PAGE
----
Ready to renew the fight
( 2003-10-14 08:35) (China Daily)
Its last two SARS patients released only about eight weeks ago, Ditan Hospital is calmly preparing for a possible recurrence of the disease as the country approaches the winter season.
On September 11, the Beijing municipal government issued a regulation outlining three levels of emergency measures to prevent the re-emergence of SARS (severe acute respiratory syndrome). In the regulation, Ditan Hospital is designated as the first specialist hospital to take in SARS patients from Beijing and neighbouring areas if the flu-like disease resurfaces in the region.
"We are ready for the SARS recurrence," said Li Xiulan, vice-director of medical affairs department of Ditan Hospital, who has been busy supervising the training of the medical staff in the hospital and working out step-by-step measures to deal with any possible resurgence of SARS.
She said the training work in the hospital actually began in July when the spring outbreak of SARS was tapering off. The core members in the hospital went to the intensive care unit (ICU) of the Peking Union Medical College Hospital where they received extensive training in operating respirators, which should be immediately employed when patients show any sign of respiratory failure. It is considered a key measure in reducing the fatality rate.
Li said a number of other doctors and nurses in the hospital have taken part in a series of training classes organized by different professional associations in Beijing. Also, its own information collection staff have been taking epidemiological training at the Beijing Centre for Disease Control to upgrade their knowledge of diagnosis methods and other essential training for assessing and handling epidemic situations.
"The knowledge some key members bring back will be combined with our own past experience to make our emergency measures more effective," said Li.
Each afternoon, medical workers not on duty take part in ventilation training, not just the theories, but also practise operating the respirators. "There will be several rounds of training," she said, "and every single medical worker will be guaranteed a chance to benefit from the training.".
Now Li is preparing tests to check the medical workers' speed in handling emergencies. "A SARS patient should be properly hospitalized within half an hour after admission," said Li.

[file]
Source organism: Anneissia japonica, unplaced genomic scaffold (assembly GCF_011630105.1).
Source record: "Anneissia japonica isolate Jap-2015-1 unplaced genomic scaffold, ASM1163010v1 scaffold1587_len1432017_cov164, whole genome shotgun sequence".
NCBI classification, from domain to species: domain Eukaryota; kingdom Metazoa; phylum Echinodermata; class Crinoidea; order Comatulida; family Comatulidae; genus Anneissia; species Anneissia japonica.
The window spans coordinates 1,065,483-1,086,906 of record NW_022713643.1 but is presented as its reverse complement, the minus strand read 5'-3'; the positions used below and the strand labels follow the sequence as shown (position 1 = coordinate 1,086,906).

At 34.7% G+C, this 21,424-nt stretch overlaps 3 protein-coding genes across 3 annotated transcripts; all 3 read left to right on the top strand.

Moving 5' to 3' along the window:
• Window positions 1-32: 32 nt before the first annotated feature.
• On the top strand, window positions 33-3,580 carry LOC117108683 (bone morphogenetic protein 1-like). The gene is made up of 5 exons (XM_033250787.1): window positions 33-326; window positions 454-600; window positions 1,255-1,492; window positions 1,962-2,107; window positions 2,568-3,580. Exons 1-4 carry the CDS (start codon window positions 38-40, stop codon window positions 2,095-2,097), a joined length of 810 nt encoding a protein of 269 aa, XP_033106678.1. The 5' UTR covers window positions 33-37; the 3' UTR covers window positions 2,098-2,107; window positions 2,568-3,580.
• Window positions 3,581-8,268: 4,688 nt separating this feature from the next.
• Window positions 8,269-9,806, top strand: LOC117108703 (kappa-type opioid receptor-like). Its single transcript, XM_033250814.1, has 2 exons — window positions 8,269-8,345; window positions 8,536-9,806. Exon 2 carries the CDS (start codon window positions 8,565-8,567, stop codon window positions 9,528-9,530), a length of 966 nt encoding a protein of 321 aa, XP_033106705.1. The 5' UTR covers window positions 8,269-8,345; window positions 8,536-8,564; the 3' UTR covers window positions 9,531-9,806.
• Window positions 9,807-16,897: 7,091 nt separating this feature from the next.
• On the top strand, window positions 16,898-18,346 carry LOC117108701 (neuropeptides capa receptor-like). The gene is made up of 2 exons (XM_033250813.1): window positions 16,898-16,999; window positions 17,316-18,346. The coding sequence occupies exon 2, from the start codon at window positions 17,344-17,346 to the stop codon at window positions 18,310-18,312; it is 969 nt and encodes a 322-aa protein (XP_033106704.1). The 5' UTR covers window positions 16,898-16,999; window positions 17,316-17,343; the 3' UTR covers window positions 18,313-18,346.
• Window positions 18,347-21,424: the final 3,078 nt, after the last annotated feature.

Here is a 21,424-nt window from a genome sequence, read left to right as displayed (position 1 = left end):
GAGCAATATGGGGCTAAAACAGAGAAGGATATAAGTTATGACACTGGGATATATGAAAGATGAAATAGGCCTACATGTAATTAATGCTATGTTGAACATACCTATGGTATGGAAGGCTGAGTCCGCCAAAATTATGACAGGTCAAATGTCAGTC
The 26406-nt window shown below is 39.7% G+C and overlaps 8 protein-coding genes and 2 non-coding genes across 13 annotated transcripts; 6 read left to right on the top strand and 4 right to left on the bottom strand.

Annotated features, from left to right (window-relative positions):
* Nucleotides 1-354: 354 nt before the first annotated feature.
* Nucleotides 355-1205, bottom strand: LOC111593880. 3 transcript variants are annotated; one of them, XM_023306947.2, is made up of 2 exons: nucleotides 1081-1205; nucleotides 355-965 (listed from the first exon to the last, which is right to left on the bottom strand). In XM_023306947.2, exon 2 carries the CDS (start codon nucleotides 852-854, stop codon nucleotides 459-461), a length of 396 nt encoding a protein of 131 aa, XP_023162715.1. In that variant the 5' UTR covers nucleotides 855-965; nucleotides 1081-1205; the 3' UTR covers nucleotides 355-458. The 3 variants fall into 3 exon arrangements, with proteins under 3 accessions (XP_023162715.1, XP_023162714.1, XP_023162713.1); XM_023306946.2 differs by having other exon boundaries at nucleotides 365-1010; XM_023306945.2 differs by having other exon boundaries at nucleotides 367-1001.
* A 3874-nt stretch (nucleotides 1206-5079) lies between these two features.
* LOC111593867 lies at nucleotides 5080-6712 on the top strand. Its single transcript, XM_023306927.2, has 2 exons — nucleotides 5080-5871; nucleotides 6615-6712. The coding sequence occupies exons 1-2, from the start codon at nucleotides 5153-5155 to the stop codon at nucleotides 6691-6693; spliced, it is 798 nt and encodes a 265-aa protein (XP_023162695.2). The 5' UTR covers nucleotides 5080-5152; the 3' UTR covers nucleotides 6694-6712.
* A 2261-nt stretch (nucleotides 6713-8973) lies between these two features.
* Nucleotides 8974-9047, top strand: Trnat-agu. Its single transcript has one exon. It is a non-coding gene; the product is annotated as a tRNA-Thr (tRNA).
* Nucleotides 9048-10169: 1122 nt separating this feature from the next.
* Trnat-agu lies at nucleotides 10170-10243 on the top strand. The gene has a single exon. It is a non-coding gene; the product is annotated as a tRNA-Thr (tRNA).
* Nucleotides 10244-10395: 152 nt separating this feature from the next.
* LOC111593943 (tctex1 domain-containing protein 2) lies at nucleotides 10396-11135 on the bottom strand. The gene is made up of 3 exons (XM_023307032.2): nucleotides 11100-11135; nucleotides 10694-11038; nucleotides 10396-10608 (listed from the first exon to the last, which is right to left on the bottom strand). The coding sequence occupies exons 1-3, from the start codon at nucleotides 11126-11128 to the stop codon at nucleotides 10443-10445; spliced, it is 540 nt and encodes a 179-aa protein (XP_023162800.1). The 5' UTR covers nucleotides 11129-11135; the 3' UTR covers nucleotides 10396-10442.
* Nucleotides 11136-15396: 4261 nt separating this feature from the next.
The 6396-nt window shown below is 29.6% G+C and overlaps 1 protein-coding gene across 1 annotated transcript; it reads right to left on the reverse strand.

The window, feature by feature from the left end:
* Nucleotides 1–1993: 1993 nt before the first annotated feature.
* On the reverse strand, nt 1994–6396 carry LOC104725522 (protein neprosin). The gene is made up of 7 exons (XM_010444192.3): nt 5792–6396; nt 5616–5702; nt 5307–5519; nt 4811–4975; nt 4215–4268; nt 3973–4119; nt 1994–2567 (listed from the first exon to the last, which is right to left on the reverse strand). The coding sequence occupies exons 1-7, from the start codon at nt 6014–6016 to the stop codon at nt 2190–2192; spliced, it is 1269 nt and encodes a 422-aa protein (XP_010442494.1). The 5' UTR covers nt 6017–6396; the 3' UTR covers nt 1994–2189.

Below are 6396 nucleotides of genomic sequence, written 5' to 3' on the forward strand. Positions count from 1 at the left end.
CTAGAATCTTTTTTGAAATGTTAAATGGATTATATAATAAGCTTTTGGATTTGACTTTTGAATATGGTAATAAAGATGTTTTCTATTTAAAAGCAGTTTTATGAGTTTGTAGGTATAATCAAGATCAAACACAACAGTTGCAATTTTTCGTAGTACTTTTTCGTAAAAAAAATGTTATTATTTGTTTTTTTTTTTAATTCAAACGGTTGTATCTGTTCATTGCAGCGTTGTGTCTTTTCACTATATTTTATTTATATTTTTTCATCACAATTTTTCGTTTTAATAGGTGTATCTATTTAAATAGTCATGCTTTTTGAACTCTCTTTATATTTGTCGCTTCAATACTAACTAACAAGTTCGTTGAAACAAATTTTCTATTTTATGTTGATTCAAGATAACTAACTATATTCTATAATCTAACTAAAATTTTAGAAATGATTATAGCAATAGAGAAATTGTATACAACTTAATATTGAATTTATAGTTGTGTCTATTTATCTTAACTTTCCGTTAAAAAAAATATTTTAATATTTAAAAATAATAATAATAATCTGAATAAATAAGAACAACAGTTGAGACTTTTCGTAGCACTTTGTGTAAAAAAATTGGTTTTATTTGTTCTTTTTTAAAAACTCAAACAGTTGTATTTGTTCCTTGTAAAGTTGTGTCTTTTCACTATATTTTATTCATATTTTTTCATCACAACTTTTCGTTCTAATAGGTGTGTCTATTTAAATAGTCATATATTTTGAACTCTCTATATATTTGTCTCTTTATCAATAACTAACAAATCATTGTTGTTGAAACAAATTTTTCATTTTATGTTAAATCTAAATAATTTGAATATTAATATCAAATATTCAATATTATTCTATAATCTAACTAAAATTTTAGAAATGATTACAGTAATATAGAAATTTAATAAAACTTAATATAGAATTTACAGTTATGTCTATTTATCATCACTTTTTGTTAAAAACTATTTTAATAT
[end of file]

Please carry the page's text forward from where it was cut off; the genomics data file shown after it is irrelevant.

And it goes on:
A big improvement compared with the hospital's practice during the spring outbreak is that Li and her colleagues now have worked out detailed flow charts to illustrate each process in treating SARS patients, from diagnosis, through hospitalization, treatment, disinfection procedures, isolation, medical workers' self protection all the way down to final discharge.
"Upon reading these charts, everyone should have a clear understanding of what they have to do. They will not grope in the dark as we did during the first weeks of the spring outbreak," Li said.
Li and her colleagues have prepared a contact sheet with address and directions to get hold of all the medical workers on it, so that in case of any emergency, the most appropriate people can be called in so they can get to work immediately.
The hospital's emergency plan fits in with the three-level emergency alert system of the municipal government.
At the back of the hospital, there are four separate three-storey buildings for hospitalized patients. For its third level of response, six ICU beds and 35 common beds at the back of the first floor of the building will be open for the first batch of patients.
If the SARS epidemic further progresses, the second floor with 40 beds will be opened for the second level of response, and the third floor with 32 beds will open as the upper level of response.
The other three buildings will be kept open to handle patients with other diseases.
Li recalled that although the hospital's administration building was located only dozens of metres from the building receiving SARS patients, and that medical workers there wore their usual hospital uniforms, with some of them even sleeping there during the spring outbreak, no one had been infected.
"The past experience shows that such a practice - strictly separating the SARS buildings from other buildings in the hospital - is quite important," said Li.
Medical workers at Ditan Hospital are likely to charge forward again in the front line of the fight against the still not fully understood SARS virus, Li said.
"None of us will be hesitant. The question of who should treat and care for the SARS patients does not mean anything to us. It is simply our job and we are duty-bound, as we are infectious disease doctors," said Li.
More than 20 years ago, still a fresh Beijing Medical University graduate, Li chose to go to Ditan Hospital, an infectious disease hospital, while most of her classmates shunned such a choice. "Applying to work in an infectious disease hospital showed their courage to face danger when they made such a choice after graduation," said Li.
However, the doctors' determination and enthusiasm were not enough to quickly reassure the public that the hospital was a safe place to go after the spring outbreak.
Although the spring battle ended nearly two months ago, the number of patients at the hospital is still away down, Li said.
The number of in-patients has been reduced from about 450 to 197, she added.
"Things got worse when the government announced the new alert, making the patients even more nervous about the hospital," she said.
"With fewer patients, the hospital's income has fallen greatly. It's bad news for all the doctors and nurses here.
"We hope that the government will help us get through the hard times with more financial support so we can be better prepared for any future challenges."
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